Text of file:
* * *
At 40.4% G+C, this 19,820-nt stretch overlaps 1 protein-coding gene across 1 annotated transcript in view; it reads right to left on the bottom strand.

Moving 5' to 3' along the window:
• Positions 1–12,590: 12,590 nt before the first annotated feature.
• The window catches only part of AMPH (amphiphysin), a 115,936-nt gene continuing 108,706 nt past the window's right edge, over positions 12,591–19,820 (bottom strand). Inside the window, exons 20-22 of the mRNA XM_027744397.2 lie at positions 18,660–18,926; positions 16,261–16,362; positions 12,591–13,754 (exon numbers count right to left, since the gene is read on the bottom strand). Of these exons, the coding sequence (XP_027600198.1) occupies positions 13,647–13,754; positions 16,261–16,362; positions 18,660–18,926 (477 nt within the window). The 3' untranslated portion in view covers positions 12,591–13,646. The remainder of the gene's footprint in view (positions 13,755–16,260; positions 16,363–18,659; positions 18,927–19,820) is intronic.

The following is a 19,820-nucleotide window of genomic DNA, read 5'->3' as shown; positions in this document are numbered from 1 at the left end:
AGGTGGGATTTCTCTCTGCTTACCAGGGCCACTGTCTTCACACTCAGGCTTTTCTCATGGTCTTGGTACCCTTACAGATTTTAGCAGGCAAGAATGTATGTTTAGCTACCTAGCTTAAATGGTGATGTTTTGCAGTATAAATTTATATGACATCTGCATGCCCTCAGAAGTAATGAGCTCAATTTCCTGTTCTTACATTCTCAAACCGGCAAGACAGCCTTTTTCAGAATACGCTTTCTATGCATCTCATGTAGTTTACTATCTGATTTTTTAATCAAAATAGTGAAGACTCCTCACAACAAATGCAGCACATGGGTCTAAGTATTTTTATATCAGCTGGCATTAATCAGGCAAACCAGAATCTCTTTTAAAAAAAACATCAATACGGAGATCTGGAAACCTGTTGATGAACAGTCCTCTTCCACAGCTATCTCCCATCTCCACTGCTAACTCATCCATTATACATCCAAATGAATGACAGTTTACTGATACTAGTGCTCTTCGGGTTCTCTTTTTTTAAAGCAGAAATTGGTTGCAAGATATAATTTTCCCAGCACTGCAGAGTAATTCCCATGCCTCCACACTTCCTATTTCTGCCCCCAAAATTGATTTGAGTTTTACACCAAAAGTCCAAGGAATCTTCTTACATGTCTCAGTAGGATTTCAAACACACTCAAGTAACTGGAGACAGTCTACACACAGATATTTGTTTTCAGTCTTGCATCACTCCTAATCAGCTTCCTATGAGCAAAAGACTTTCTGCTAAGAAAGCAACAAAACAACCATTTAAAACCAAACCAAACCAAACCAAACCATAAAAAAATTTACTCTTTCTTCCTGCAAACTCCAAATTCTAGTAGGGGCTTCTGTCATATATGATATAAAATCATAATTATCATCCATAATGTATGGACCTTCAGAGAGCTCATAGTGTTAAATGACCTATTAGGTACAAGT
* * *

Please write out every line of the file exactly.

At 40.4% G+C, this 19,820-nt stretch overlaps 1 protein-coding gene across 1 annotated transcript in view; it reads right to left on the bottom strand.

Moving 5' to 3' along the window:
• Positions 1–12,590: 12,590 nt before the first annotated feature.
• The window catches only part of AMPH (amphiphysin), a 115,936-nt gene continuing 108,706 nt past the window's right edge, over positions 12,591–19,820 (bottom strand). Inside the window, exons 20-22 of the mRNA XM_027744397.2 lie at positions 18,660–18,926; positions 16,261–16,362; positions 12,591–13,754 (exon numbers count right to left, since the gene is read on the bottom strand). Of these exons, the coding sequence (XP_027600198.1) occupies positions 13,647–13,754; positions 16,261–16,362; positions 18,660–18,926 (477 nt within the window). The 3' untranslated portion in view covers positions 12,591–13,646. The remainder of the gene's footprint in view (positions 13,755–16,260; positions 16,363–18,659; positions 18,927–19,820) is intronic.

The following is a 19,820-nucleotide window of genomic DNA, read 5'->3' as shown; positions in this document are numbered from 1 at the left end:
AGGTGGGATTTCTCTCTGCTTACCAGGGCCACTGTCTTCACACTCAGGCTTTTCTCATGGTCTTGGTACCCTTACAGATTTTAGCAGGCAAGAATGTATGTTTAGCTACCTAGCTTAAATGGTGATGTTTTGCAGTATAAATTTATATGACATCTGCATGCCCTCAGAAGTAATGAGCTCAATTTCCTGTTCTTACATTCTCAAACCGGCAAGACAGCCTTTTTCAGAATACGCTTTCTATGCATCTCATGTAGTTTACTATCTGATTTTTTAATCAAAATAGTGAAGACTCCTCACAACAAATGCAGCACATGGGTCTAAGTATTTTTATATCAGCTGGCATTAATCAGGCAAACCAGAATCTCTTTTAAAAAAAACATCAATACGGAGATCTGGAAACCTGTTGATGAACAGTCCTCTTCCACAGCTATCTCCCATCTCCACTGCTAACTCATCCATTATACATCCAAATGAATGACAGTTTACTGATACTAGTGCTCTTCGGGTTCTCTTTTTTTAAAGCAGAAATTGGTTGCAAGATATAATTTTCCCAGCACTGCAGAGTAATTCCCATGCCTCCACACTTCCTATTTCTGCCCCCAAAATTGATTTGAGTTTTACACCAAAAGTCCAAGGAATCTTCTTACATGTCTCAGTAGGATTTCAAACACACTCAAGTAACTGGAGACAGTCTACACACAGATATTTGTTTTCAGTCTTGCATCACTCCTAATCAGCTTCCTATGAGCAAAAGACTTTCTGCTAAGAAAGCAACAAAACAACCATTTAAAACCAAACCAAACCAAACCAAACCATAAAAAAATTTACTCTTTCTTCCTGCAAACTCCAAATTCTAGTAGGGGCTTCTGTCATATATGATATAAAATCATAATTATCATCCATAATGTATGGACCTTCAGAGAGCTCATAGTGTTAAATGACCTATTAGGTACAAGT